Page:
2022 journal article

Correlating gut microbial membership to brown bear health metrics


By: S. Trujillo*, E. McKenney, G. Hilderbrand*, L. Mangipane*, M. Rogers*, K. Joly*, D. Gustine*, J. Erlenbach*, B. Mangipane*, D. Lafferty*

Source: Web Of Science
Added: October 11, 2022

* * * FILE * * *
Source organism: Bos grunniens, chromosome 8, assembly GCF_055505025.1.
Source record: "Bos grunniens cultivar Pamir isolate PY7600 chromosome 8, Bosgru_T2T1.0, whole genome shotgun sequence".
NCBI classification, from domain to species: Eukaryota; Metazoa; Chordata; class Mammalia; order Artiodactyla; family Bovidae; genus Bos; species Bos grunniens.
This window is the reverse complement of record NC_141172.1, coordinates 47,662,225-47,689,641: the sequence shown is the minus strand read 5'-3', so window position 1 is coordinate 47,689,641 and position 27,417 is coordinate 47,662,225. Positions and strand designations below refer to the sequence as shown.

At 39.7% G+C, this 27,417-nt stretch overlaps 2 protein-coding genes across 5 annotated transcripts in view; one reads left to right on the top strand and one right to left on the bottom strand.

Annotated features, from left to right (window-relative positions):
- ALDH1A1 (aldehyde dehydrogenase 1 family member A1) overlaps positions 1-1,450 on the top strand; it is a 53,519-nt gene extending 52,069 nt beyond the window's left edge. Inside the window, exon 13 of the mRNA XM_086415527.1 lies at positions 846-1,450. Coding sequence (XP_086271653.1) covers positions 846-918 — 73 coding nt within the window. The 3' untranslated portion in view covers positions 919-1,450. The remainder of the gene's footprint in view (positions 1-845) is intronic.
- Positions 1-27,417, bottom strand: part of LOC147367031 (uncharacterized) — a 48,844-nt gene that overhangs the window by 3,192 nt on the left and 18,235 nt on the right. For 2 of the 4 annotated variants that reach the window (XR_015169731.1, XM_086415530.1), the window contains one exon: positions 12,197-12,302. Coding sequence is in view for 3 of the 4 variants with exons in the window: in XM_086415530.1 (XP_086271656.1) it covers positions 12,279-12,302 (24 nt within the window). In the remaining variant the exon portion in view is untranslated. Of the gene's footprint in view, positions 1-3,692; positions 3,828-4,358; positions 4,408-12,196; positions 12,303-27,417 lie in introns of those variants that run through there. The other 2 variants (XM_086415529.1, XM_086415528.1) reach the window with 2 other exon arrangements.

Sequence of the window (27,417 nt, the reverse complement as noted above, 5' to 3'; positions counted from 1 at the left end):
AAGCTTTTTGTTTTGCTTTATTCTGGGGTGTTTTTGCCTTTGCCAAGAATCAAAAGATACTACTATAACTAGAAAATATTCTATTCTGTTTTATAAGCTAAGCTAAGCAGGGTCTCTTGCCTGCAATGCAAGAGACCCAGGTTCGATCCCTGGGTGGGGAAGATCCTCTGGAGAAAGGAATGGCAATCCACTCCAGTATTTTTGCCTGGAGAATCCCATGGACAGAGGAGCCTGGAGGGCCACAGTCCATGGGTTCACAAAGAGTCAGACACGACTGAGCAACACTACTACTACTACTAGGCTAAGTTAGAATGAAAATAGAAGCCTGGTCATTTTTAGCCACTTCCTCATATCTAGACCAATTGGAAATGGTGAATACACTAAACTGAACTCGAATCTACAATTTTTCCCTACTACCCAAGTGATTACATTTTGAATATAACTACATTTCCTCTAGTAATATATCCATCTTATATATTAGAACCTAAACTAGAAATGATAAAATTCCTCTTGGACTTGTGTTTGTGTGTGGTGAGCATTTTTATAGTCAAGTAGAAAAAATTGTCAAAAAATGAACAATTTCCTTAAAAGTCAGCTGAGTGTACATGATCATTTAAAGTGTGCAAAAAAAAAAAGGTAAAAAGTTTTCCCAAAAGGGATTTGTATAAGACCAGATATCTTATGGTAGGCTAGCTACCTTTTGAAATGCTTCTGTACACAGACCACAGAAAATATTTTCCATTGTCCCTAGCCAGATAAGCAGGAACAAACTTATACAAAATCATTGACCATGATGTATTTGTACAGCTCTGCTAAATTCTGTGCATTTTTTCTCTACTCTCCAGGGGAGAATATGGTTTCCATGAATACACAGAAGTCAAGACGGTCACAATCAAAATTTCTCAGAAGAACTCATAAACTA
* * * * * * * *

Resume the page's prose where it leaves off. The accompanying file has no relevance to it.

The internal mechanisms responsible for modulating physiological condition, particularly those performed by the gut microbiome (GMB), remain under-explored in wildlife. However, as latitudinal and seasonal shifts in resource availability occur, the myriad micro-ecosystem services facilitated by the GMB may be especially important to wildlife health and resilience. Here, we use brown bears (Ursus arctos) as an ecological model to quantify the relationship between wildlife body condition metrics that are commonly used to assess individual and population-level health and GMB community composition and structure. To achieve these aims, we subsampled brown bear fecal samples collected during United States National Park Service research activities at three National Parks and Preserves (Katmai, Lake Clark, and Gates of the Arctic) and extracted microbial DNA for 16S rRNA amplicon sequencing and microbial taxonomic classification. We analyzed GMB communities using alpha diversity indices, subsequently using Spearman's correlation analysis to examine relationships between alpha diversity and brown bear health metrics. We found no differences in GMB composition among bears with differing body conditions, nor any correlations between alpha diversity and body condition. Our results indicate that GMB composition reflects diverse foraging strategies while allowing brown bears to achieve similar body condition outcomes.